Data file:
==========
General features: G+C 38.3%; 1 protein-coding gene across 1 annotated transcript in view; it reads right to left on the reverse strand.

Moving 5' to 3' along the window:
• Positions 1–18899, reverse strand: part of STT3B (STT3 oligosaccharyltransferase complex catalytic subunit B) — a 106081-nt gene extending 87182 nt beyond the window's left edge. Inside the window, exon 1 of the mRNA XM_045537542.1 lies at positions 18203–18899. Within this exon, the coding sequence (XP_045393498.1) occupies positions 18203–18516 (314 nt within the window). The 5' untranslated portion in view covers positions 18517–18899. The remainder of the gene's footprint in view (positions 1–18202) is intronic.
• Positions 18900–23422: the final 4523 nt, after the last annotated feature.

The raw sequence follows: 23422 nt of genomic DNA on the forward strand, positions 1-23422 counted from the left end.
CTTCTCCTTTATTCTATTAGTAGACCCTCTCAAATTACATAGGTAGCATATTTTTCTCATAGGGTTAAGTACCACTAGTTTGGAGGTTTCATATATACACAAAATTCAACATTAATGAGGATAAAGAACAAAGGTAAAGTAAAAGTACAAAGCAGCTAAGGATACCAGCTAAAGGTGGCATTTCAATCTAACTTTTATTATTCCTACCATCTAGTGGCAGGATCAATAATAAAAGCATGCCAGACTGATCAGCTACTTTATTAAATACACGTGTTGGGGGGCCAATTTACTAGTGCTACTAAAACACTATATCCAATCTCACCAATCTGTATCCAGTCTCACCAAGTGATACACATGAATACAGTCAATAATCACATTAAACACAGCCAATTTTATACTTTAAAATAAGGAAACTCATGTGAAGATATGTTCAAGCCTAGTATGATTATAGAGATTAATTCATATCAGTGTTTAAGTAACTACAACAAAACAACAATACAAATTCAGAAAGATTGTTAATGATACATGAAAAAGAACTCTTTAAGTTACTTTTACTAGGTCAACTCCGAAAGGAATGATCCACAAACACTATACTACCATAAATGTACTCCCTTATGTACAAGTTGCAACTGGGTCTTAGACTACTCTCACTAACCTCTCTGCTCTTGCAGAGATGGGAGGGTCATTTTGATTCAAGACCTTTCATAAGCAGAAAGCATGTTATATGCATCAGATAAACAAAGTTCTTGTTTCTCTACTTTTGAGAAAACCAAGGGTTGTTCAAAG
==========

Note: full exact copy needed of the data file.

General features: G+C 38.3%; 1 protein-coding gene across 1 annotated transcript in view; it reads right to left on the reverse strand.

Moving 5' to 3' along the window:
• Positions 1–18899, reverse strand: part of STT3B (STT3 oligosaccharyltransferase complex catalytic subunit B) — a 106081-nt gene extending 87182 nt beyond the window's left edge. Inside the window, exon 1 of the mRNA XM_045537542.1 lies at positions 18203–18899. Within this exon, the coding sequence (XP_045393498.1) occupies positions 18203–18516 (314 nt within the window). The 5' untranslated portion in view covers positions 18517–18899. The remainder of the gene's footprint in view (positions 1–18202) is intronic.
• Positions 18900–23422: the final 4523 nt, after the last annotated feature.

The raw sequence follows: 23422 nt of genomic DNA on the forward strand, positions 1-23422 counted from the left end.
CTTCTCCTTTATTCTATTAGTAGACCCTCTCAAATTACATAGGTAGCATATTTTTCTCATAGGGTTAAGTACCACTAGTTTGGAGGTTTCATATATACACAAAATTCAACATTAATGAGGATAAAGAACAAAGGTAAAGTAAAAGTACAAAGCAGCTAAGGATACCAGCTAAAGGTGGCATTTCAATCTAACTTTTATTATTCCTACCATCTAGTGGCAGGATCAATAATAAAAGCATGCCAGACTGATCAGCTACTTTATTAAATACACGTGTTGGGGGGCCAATTTACTAGTGCTACTAAAACACTATATCCAATCTCACCAATCTGTATCCAGTCTCACCAAGTGATACACATGAATACAGTCAATAATCACATTAAACACAGCCAATTTTATACTTTAAAATAAGGAAACTCATGTGAAGATATGTTCAAGCCTAGTATGATTATAGAGATTAATTCATATCAGTGTTTAAGTAACTACAACAAAACAACAATACAAATTCAGAAAGATTGTTAATGATACATGAAAAAGAACTCTTTAAGTTACTTTTACTAGGTCAACTCCGAAAGGAATGATCCACAAACACTATACTACCATAAATGTACTCCCTTATGTACAAGTTGCAACTGGGTCTTAGACTACTCTCACTAACCTCTCTGCTCTTGCAGAGATGGGAGGGTCATTTTGATTCAAGACCTTTCATAAGCAGAAAGCATGTTATATGCATCAGATAAACAAAGTTCTTGTTTCTCTACTTTTGAGAAAACCAAGGGTTGTTCAAAG